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Monday, 22 January 2018 | MYT 12:00 AM

Caution on ringgit and debt-funded projects as 'fingers of instability' creep in

THE collapse of giant British construction firm Carillion may not have a direct impact on markets but it is a sign that risks are emerging from debt-funded projects.

“Unprecedented levels of optimism does not mean risks are absent. ‘Fingers of instability’ are creeping into the system. Such optimism is engendered by actions like cutting rates or ceasing rate hikes especially when equity markets are in trouble.

“In bond markets, we also see ‘fingers of instability.’ In spite of ultra low rates, more companies went bankrupt last month,” said Pong Teng Siew, head of research, Inter-Pacific Securities.

Chapter 11 bankruptcies rose 107% last month, according to the American Bankruptcy Institute.

“Rising levels of debts will take its toll on the economy even if rates are low. The collapse at Carillion can be blamed on aggressively priced bids for private finance initiative (PFI) projects funded by debt,” said Pong. Carillon is a big contractor for PFI projects. The collapse involves the loss of 43,000 jobs, said The Guardian, and the threat of contagion is likened to a re-run of the banking crisis with 30,000 small firms owed money.

“(The collapse) will likely have a localised impact,” said Lee Heng Guie, executive director, Socio Economic Research Centre.

“It has very little links to Malaysia but shows how tough Brexit is going to be for Britain,” said Hor Kwok Wai, chief operating officer, global markets, Hong Leong Bank.

“Bursa may face healthy profit taking after a sharp run-up since Christmas. Bursa being a laggard, would be more appealing, judging from upbeat global macro data and positive equity outlook, along with past regional market performance,” said Danny Wong, CEO, Areca Capital.

“Stronger economic data and improving corporate earnings this years form the basis for our expectation for a 10% reurn on Malaysian equities,” said Thomas Yong, CEO, Fortress Capital.

Most investors are now pretty fully invested and that means they will want to get out if the markets start to correct – exacerbating the downdraft, Joachim Fels, a global economic adviser at Pacific Investment Management Co, was quoted as saying.

“China’s resilient headline growth means that the authorities have more leeway in their economic rebalancing efforts.

“This can spark speculation on possible monetary measures and send jitters to the markets which will also be affected by any upside surprise in inflation in the United States, causing a faster-than-expected rate hike,” said Nor Zahidi Alias, chief economist, Malaysian Rating Corp.

Is a late stage melt-up on the way?

“The melt-up involves the stage of being in a hurry to make money, knowing the window is closing. In the bigger picture, this (window may be closing) perhaps not later than early 2019,” said Pong.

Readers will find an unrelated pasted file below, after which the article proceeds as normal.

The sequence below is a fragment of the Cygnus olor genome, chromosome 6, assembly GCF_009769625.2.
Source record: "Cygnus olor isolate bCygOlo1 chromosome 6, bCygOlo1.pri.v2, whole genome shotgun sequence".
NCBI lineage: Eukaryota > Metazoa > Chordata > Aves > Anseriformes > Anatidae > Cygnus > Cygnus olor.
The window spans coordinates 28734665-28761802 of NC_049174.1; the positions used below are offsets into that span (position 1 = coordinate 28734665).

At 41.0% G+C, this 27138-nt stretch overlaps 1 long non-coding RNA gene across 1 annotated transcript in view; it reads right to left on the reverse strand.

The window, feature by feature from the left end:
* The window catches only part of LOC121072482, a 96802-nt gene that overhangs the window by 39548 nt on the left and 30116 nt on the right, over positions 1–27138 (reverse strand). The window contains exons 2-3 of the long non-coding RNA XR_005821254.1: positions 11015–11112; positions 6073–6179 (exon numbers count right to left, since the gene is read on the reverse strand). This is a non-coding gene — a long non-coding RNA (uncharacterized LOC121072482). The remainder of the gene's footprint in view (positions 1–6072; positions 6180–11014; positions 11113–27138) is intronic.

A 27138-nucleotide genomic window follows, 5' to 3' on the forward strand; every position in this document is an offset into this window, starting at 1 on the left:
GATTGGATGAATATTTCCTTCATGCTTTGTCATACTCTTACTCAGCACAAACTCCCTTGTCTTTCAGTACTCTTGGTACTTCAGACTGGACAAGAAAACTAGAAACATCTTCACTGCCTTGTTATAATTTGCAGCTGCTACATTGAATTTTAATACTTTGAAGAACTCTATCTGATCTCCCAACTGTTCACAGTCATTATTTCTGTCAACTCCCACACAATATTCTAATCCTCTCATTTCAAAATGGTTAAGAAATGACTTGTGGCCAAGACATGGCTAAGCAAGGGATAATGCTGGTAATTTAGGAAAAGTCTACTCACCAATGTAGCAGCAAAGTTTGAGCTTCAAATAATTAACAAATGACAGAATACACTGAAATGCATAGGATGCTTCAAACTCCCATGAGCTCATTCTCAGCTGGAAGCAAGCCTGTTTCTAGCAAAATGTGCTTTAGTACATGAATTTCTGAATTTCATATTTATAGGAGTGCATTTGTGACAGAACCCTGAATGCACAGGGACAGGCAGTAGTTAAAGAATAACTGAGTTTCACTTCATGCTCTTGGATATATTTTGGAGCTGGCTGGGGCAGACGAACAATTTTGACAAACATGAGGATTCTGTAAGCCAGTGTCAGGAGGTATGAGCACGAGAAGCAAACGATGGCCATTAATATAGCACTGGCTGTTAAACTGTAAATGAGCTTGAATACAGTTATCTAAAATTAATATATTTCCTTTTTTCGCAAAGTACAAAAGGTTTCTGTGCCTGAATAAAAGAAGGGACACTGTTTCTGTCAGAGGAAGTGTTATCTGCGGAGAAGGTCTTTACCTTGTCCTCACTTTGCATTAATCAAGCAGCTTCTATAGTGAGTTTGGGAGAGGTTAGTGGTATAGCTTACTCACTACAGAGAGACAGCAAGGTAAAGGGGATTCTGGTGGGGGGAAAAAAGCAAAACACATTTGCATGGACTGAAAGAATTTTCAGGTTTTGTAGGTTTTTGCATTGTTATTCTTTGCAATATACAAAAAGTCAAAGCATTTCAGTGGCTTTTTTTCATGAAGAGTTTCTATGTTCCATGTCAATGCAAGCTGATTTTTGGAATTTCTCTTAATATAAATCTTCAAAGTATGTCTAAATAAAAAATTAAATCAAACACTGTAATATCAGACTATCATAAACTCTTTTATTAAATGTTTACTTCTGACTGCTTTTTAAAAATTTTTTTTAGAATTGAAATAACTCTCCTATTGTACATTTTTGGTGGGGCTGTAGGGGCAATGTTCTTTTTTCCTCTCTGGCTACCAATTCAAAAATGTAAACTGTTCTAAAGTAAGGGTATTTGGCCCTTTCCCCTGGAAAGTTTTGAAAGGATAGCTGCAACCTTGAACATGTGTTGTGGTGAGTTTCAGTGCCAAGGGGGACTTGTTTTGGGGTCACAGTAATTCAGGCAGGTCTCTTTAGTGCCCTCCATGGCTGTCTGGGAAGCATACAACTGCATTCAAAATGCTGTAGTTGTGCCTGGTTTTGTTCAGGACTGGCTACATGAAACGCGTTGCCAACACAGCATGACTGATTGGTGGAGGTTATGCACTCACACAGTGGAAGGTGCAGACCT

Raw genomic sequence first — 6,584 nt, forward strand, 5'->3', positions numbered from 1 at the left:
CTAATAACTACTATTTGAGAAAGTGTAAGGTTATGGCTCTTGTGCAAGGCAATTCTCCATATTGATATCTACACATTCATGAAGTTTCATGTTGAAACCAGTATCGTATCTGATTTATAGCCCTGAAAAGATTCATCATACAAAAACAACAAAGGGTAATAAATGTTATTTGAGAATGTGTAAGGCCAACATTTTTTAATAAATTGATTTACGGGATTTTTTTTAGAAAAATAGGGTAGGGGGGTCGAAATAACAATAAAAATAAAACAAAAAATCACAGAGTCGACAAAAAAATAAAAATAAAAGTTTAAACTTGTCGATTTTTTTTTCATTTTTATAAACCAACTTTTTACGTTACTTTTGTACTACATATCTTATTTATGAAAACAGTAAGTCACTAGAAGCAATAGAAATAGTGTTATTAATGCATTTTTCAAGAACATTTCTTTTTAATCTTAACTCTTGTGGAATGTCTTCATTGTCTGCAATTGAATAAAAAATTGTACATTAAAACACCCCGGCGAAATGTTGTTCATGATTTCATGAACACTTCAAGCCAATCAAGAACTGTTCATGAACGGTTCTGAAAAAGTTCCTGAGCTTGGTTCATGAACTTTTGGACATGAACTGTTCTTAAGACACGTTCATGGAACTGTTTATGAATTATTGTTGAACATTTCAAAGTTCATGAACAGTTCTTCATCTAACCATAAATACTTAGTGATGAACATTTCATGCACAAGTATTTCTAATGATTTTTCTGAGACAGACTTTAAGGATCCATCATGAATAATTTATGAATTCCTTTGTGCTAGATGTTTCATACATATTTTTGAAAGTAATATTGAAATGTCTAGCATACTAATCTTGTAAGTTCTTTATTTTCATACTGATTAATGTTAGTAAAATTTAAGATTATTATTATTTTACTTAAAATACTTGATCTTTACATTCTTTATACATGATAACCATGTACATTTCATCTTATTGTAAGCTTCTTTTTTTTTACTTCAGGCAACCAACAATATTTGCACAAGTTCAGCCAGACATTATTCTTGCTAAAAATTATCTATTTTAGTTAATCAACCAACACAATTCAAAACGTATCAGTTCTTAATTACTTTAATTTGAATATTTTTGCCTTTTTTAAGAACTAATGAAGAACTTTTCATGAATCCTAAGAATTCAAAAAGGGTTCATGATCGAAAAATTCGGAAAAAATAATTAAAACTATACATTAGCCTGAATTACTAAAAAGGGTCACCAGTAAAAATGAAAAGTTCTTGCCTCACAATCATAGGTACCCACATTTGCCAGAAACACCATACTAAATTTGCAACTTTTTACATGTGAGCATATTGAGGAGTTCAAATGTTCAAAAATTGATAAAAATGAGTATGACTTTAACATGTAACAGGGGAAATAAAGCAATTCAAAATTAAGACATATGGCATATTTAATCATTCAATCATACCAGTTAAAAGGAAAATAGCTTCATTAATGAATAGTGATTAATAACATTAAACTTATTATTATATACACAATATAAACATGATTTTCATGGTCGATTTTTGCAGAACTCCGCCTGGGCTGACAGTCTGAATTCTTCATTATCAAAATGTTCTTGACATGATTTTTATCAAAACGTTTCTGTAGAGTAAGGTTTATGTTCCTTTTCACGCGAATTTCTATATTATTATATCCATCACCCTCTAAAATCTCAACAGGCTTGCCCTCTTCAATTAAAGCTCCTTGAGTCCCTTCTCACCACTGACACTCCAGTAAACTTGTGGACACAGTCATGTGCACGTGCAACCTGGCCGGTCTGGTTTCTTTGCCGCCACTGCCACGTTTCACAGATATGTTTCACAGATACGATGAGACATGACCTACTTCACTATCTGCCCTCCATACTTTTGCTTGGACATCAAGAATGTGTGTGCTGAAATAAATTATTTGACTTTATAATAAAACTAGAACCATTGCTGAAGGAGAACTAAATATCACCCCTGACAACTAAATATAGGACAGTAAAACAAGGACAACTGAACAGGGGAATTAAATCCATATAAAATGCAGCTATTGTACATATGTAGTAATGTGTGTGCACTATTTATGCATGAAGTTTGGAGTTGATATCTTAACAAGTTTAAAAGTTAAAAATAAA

Signs include an aggressive rotation into procyclical investments such as equities and emerging markets currencies, and out of defensive sectors such as telcos and utilities.

“Energy and commodities as well as oil and gas, and even soft agricultural commodities will likely join in. That will likely signal the end is near, with about a year to spare, at the most, for the party,” added Pong.

Be careful of the strong ringgit

“Do not get over-confident by this episode of ringgit strengthening. An unreasonably strong ringgit for an unduly protracted period is likely a sign of danger. The funds may be setting up for a big fall later,” said Pong.

China’s economic growth last year rose to 6.9% from 6.7% in 2016, marking its first year of acceleration since 2010.

Gross domestic product increased 6.8% in the fourth quarter from a year earlier, versus 6.7% in a Bloomberg survey.

“It was an upside surprise to the market. While it appears to be good news, it will likely be hard to keep up with that rate of growth,” said Wong. The Beijing authorities will continue to adopt restrictive monetary policies and financial stability measures to rein in credit expansion and control debt. This is to ensure that the economy is anchored on a sustainable growth path,” said Lee.

Retail sales in China are on track to hit US$5.8 trillion, said The Washington Post, quoting Mizuho.

It is expected to equal or surpass sales in the United States for the first time, added the report. “This underlies steadying economic restructuring to focus on domestic consumption and services as the drivers of growth.

“Sustained Chinese consumer spending opens up business opportunities and spurs demand for consumer products.

“Chinese consumers’ craze for the Musang King durian, coffee, birds nest and halal products have boosted exports and the growth of e-commerce,” said Lee.

Columnist Yap Leng Kuen views that debt is not a small matter that should be aggressively used.